Ever see your neighbor post great pictures of their kids winning a trophy on Instagram. The next day there’s a post on Facebook showing how they made breakfast in bed for their mom including homemade chocolate chip cookies and Starbucks coffee. How does it make you feel?
Well I remember struggling to get my kids out the door to practice, settling fights over who got the last cookie (and they weren’t homemade… at least not in my house!), and trying to make sure they brushed their teeth. It was hard not to wonder if I was doing something wrong and wish I had “perfect” kids like they did.
Sometimes we question our parenting when we perceive other families thriving. Did I put them in the right sport? Why don’t my kids act like theirs? Maybe I should have home schooled?
With respect to sports, our kids go through seasons. There is a season for winning and a season for losing. In fact there will be several seasons for each. And a season doesn’t just mean one winter or summer. Often the most successful athletes are the ones that are late bloomers. They just need to figure out what to do first and then all of a sudden they take off. Even elite athletes reach plateaus and it’s perfectly fine and to be expected. Remember that their improvement and success does not define who they are as a person. Only their creator has the right to do that.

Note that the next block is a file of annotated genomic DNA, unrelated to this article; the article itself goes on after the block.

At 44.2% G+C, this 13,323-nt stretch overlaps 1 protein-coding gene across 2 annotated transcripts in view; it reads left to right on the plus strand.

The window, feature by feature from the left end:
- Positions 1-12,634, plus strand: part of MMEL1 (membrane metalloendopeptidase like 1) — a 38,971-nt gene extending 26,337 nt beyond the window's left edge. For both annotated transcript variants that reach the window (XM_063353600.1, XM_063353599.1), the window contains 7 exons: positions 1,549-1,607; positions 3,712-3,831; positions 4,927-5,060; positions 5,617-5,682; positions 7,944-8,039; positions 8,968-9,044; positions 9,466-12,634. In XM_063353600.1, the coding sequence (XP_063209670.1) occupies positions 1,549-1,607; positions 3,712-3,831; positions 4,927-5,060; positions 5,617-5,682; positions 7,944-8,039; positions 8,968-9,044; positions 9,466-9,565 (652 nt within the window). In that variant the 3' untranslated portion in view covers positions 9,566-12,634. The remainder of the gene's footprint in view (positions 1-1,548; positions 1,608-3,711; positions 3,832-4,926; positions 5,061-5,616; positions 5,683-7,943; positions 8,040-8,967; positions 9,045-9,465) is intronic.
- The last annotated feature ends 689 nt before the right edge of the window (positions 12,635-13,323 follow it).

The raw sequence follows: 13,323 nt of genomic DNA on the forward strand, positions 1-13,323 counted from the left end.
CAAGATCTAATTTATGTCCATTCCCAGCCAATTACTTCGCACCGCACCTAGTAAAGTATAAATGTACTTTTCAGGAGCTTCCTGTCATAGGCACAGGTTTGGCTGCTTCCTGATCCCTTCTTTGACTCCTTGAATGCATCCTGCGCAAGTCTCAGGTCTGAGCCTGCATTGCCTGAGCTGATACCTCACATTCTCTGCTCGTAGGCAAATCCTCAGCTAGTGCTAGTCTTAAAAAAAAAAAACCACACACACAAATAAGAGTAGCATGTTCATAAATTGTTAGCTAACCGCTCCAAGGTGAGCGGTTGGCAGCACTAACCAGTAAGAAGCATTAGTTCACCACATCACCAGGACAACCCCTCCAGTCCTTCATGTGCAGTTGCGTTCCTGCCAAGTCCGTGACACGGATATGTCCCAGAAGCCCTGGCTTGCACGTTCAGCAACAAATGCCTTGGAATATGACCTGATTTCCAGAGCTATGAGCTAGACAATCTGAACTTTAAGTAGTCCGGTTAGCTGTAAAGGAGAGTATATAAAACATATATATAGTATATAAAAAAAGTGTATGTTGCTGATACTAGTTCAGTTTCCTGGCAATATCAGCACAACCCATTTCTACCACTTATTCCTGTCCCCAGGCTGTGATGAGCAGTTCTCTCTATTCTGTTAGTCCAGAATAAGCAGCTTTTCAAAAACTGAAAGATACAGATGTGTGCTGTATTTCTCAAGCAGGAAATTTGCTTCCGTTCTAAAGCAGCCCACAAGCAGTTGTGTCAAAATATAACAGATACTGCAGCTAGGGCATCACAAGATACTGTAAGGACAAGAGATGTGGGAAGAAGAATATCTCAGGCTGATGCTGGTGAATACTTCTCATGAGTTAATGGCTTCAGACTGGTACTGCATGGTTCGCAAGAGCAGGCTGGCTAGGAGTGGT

We remind our kids not to compare themselves to Jimmy who is dribbling through the entire opposing team. We encourage them about what really important and tell them to keep trying. But it’s very difficult for us not to compare our children with how others are performing. The best way to move beyond this is to appreciate and encourage every player on your child’s team. When you can foster a culture of encouragement, everyone wins. Especially your child because he/she learns the value of being part of a team. I have seen that when a positive culture is present in a team the improvement in playing level for every player is exponential. Not only that, but you will neutralize and competitive parenting on the sidelines. Parents that no longer feel the necessity to compete against others become great contributors to the team and you’ll have fun and a successful season together.
Finally, there are no trophies for maintaining great relationships with your kids. If you remember back when you were young, the trophies are hard to remember. But the moments they had with you and the memories of seeing you sitting on the sidelines in the pouring rain watching them play go deep into their hearts. Enjoy and love them for who they are as unique individuals. There WILL be seasons when they bring home a trophy or have a personal success with something. Then you can post it on Facebook to celebrate and share the happiness.
a parent who gave her best